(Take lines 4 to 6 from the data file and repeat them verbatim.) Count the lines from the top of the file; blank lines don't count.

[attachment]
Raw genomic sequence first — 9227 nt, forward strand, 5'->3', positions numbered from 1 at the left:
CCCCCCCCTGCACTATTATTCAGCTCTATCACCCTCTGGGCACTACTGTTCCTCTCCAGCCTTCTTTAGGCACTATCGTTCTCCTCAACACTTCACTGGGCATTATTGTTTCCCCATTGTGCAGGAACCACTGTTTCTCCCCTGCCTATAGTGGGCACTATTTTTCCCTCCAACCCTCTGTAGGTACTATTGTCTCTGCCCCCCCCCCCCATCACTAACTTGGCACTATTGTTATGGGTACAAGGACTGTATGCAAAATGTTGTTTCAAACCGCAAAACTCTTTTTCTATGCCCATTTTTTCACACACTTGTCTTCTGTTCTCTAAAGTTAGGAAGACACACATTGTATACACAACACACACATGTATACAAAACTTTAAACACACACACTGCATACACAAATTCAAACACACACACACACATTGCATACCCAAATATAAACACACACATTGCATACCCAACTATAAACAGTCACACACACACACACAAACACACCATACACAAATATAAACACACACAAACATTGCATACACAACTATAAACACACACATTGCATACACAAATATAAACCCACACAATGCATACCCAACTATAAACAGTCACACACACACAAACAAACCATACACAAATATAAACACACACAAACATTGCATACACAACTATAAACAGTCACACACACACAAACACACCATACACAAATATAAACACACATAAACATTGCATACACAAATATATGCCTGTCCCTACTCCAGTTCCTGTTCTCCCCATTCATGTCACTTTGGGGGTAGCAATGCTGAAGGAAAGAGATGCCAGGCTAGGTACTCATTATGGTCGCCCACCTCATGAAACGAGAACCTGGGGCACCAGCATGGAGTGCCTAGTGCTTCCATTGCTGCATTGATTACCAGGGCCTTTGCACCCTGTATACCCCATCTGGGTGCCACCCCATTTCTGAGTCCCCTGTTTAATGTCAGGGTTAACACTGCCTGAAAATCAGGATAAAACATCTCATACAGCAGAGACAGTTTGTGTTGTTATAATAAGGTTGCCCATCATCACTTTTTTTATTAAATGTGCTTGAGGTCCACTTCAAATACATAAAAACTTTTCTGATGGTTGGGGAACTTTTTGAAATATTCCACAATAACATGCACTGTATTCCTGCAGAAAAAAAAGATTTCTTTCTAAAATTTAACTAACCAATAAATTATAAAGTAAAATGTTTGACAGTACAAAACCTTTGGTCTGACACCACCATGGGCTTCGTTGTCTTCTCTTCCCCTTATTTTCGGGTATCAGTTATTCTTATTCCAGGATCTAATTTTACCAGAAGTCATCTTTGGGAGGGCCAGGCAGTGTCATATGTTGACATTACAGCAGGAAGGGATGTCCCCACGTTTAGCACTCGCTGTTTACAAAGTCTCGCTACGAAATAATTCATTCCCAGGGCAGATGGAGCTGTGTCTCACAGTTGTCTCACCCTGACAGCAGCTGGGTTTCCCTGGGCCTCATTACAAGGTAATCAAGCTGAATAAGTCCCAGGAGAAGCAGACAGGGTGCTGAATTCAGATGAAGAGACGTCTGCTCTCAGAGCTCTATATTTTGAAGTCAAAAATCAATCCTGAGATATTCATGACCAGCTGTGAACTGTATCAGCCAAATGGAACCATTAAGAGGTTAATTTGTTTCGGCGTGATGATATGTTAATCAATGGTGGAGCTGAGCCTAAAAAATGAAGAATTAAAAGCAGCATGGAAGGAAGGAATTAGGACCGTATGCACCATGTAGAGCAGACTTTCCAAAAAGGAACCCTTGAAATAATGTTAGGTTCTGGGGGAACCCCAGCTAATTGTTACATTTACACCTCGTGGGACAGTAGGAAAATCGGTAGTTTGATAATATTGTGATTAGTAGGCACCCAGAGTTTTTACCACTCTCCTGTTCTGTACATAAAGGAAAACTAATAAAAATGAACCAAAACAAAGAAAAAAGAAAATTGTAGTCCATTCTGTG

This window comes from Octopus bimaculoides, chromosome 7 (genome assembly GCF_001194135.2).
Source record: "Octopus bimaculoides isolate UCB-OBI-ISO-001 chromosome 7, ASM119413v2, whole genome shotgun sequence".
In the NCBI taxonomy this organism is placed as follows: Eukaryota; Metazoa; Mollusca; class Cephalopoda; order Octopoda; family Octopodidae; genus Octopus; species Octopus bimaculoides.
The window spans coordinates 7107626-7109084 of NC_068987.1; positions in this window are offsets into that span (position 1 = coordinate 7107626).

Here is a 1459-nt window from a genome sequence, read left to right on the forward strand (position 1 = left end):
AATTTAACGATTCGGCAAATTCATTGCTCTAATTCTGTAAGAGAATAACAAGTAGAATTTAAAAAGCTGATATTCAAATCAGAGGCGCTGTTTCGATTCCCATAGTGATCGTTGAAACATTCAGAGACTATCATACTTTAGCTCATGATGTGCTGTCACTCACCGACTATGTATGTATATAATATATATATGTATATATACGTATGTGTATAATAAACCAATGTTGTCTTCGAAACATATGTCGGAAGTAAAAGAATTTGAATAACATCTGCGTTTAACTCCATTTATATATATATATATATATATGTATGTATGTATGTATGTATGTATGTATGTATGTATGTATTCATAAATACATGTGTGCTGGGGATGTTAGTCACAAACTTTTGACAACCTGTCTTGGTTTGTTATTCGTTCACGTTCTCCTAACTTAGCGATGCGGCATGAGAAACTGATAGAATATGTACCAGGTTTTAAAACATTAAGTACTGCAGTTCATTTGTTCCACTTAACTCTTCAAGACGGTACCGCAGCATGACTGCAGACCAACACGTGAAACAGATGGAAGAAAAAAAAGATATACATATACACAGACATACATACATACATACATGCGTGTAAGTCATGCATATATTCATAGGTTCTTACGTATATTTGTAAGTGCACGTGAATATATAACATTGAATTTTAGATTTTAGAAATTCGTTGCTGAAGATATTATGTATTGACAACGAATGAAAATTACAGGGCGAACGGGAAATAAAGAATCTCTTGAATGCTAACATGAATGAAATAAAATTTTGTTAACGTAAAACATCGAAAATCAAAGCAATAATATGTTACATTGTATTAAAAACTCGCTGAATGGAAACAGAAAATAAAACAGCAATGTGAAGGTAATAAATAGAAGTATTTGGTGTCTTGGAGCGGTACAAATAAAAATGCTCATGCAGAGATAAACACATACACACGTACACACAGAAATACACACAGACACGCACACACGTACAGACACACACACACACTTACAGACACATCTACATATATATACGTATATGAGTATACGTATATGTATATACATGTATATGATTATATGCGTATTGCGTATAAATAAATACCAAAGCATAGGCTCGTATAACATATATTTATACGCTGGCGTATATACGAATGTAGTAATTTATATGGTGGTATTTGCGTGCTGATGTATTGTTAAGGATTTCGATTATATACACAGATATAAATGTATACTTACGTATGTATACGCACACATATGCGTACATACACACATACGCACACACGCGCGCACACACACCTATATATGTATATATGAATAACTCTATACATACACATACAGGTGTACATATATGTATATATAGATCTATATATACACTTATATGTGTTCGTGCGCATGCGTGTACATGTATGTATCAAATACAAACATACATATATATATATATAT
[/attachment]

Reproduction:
Source record: "Octopus bimaculoides isolate UCB-OBI-ISO-001 chromosome 7, ASM119413v2, whole genome shotgun sequence".
In the NCBI taxonomy this organism is placed as follows: Eukaryota; Metazoa; Mollusca; class Cephalopoda; order Octopoda; family Octopodidae; genus Octopus; species Octopus bimaculoides.
The window spans coordinates 7107626-7109084 of NC_068987.1; positions in this window are offsets into that span (position 1 = coordinate 7107626).